Horses breeding season
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28 April 2020

Pregnancy: the dietary needs of the pregnant and lactating broodmare

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How long is the pregnancy in the horse?

The mare pregnancy lasts an average of 340 days, with changes considered normal between 320 and 370 days. The foals born before 320 days require veterinary assistance, while those born before 300 days hardly survive. It has been shown that the size of the foetus is reduced when the final phase of the pregnancy coincides with the winter months and this has an impact on the growth of the foal during the first three months of life. In nature, in fact, foal’s birth takes place in spring, but for the competition, horse oestrus and the fecundations are anticipated to obtain birth in the first months of the year. In this way, colts and fillies can be premature trained and thus make an early start in sport events.

How does foetal development affect requirements?

During the first 4 months of pregnancy, the development of the foetus has little influence on the mare needs and if in good shape, it may continue with a maintenance ration.

broodmare supplement

From the 5th month of pregnancy, the foetus will have a sudden and imposing development that will considerably increase the nutritional needs of the mare. It is necessary some gradual changes in the broodmare diet to ensure that its needs are met to support the last part of pregnancy by giving birth to a foal in good condition and that the mare itself can produce good quality milk.

The growth of the foetus occurs mainly in the 2 months preceding the foal birth, however, several studies have shown that the energetic needs of the mare increase already from the 2nd trimester of pregnancy due to the development of the placenta. It is, therefore, necessary to increase the energy since the 5th month of pregnancy, with greater increases in the last trimester. Protein requirements increase as pregnancy progresses as all tissues (uterus, placenta and foetus) require more bioavailable nutrients during gestation. Every day, in fact, the development of the foetus and the placenta subtracts to the mare 80 g of proteins, but also 7-8 g of Calcium and 4-6 g of Phosphorus.

How can energy needs of broodmare be met?

broodmate feeding needs

In the last two months of pregnancy, the foetus takes up a large part of the abdominal cavity, so the mare is not able to ingest a high quantity of dry matter. Increasing energy by giving large amounts of forage is almost impossible, due to the space.

The best choice is to administer cereals or specific complementary feed rich in noble proteins and proteins. The last ones are to be preferred, to avoid mistakes in energy balance and supplementation. For these reasons, it is recommended to administer a balancer with high protein content (27%) like Mac Breed. This way, among other things, has the advantage of getting used to the mare to the diet that will be administered during lactation.

Try it on your broodmares during pregnancy >>> https://www.equiplanet.it/prodotto/mac-breed/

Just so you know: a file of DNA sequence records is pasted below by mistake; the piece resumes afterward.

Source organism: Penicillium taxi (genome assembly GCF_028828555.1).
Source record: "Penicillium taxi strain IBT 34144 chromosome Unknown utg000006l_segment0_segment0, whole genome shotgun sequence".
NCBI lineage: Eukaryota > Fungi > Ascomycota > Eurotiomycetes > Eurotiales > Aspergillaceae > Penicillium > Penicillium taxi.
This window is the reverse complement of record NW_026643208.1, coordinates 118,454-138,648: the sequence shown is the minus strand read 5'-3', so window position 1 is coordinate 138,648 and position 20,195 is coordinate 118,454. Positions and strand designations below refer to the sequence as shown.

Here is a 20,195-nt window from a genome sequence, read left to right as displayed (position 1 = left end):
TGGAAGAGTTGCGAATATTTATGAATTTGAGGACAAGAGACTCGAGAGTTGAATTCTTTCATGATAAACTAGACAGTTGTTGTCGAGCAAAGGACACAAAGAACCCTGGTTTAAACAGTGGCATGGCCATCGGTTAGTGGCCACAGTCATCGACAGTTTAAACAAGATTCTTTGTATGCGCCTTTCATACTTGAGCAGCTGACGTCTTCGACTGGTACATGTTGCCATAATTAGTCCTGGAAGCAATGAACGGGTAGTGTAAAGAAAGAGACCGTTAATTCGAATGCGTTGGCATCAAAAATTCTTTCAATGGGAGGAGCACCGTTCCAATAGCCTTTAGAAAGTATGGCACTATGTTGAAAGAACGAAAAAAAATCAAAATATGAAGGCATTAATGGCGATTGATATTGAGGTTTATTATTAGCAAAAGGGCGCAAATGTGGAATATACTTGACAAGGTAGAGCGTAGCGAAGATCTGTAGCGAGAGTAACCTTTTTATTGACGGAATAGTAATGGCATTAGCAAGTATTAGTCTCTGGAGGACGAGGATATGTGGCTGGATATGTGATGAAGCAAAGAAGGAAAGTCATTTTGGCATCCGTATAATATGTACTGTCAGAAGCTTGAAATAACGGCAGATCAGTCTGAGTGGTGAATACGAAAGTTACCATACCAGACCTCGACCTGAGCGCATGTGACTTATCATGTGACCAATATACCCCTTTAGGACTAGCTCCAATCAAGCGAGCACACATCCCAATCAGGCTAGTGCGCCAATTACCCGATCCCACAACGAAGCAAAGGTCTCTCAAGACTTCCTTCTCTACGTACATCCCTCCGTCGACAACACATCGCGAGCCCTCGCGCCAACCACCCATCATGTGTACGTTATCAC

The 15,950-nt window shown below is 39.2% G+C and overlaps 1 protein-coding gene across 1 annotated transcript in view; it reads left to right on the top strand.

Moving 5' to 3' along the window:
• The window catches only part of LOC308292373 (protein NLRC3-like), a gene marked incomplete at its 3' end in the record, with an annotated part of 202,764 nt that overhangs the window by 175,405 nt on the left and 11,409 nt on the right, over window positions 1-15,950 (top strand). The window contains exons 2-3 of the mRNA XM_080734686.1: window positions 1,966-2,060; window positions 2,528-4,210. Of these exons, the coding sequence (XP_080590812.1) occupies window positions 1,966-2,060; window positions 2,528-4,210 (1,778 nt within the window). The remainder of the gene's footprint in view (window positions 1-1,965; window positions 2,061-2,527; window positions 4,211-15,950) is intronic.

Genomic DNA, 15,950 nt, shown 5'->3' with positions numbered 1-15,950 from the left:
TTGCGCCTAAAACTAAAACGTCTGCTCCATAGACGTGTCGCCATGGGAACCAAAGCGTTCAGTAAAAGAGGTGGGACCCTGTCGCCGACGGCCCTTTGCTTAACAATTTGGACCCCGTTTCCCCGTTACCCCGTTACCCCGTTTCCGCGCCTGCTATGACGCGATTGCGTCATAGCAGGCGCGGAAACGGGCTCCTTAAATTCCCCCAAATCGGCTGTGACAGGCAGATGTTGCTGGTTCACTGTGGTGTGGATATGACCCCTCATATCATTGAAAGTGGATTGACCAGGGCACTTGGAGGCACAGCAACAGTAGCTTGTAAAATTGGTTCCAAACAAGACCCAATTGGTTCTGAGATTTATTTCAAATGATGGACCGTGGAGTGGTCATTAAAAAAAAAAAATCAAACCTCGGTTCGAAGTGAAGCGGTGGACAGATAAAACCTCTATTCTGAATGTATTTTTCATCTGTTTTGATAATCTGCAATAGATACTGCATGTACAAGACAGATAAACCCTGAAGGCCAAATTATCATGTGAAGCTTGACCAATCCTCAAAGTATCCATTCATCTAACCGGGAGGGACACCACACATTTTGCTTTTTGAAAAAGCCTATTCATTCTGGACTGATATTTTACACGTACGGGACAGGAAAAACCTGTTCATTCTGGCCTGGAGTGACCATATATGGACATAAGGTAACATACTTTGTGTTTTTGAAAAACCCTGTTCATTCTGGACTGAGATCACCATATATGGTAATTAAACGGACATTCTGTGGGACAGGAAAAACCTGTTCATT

If you prefer not to make changes in the mare diet and continue to use a basic feed or a cereal mix, we suggest adding a mineral feed such as Osteo Foal (shop now!), able to cover vitamins, minerals and amino acids requirement, adding 4 grams of lysine per daily amount.

How can energy requirements of lactating mare be met?

A well-fed broodmare with a good genetic level, produces between 15 and 20 liters of milk per day, depending on its size. In 150 days, for example, an English Thoroughbred mare can produce about 1700 litres of milk.

lactation requirements

The lactation peak is reached during the first month and during this phase, the broodmare needs 48 g of protein, 2.4 g of calcium and 1.5 g of phosphorus for each kg of milk produced. Besides, the mare energy needs may double those of maintenance. It is wrong to assume that once the mare gives birth, it can return to normal feeding regimes, indeed it is during this phase that she needs energy: about 1700 kcal per kg of milk produced.

In the 3rd month of lactation, milk production decreases and can meet only 50% of the foal needs and from the 4th month only 20-25%. The foals that do not have supplementation with complementary or mineral feeds, deplete the reserves of the mare and despite this, they cannot take all the amino acids, vitamins and minerals to grow properly. When milk becomes poor, before weaning, integration with Osteo Foal is recommended, not only for lysine and methionine that improve the protein content but also for calcium and phosphorus in a balanced way.

Try Osteo Foal during pregnancy https://www.equiplanet.it/prodotto/osteo-foal

The rations mainly based on cereals exceed the phosphorus intake, which can hardly be compensated by the Calcium content in the forage. Excess of Phosphorus prevents the absorption of Calcium causing the most common orthopaedic developmental problems. Finally, to promote the absorption of Calcium it is necessary to supplement the diet with Vitamin D, also contained in this mineral powdered mineral feed formulated by Equiplanet.

The use of Osteo Foal is advised in the foal at least until one year of age, just to counteract the onset of nutritional deficiencies leading to morpho-functional alterations of the skeletal and cartilaginous apparatus, which all breeders avoid.

foal feeding requirements


  • Introduction to Horse Nutrition, First Editio. Zoe Davies, 2009
  • Problems in Equine Nutrition. Pagan JD, 2004
  • Effects of season on placental, foetal and neonatal development in horses. Beythien E,  2017
  • Horse Owner’s Veterinary Handbook, second edition. Gore, T, Giffin, P, Adelman, JM, 2008
  • Equine Nutrition and Feeding. Frape D, 2010
  • Equine uteroplacental metabolism at mid- and late gestation. Fowden AL, 2000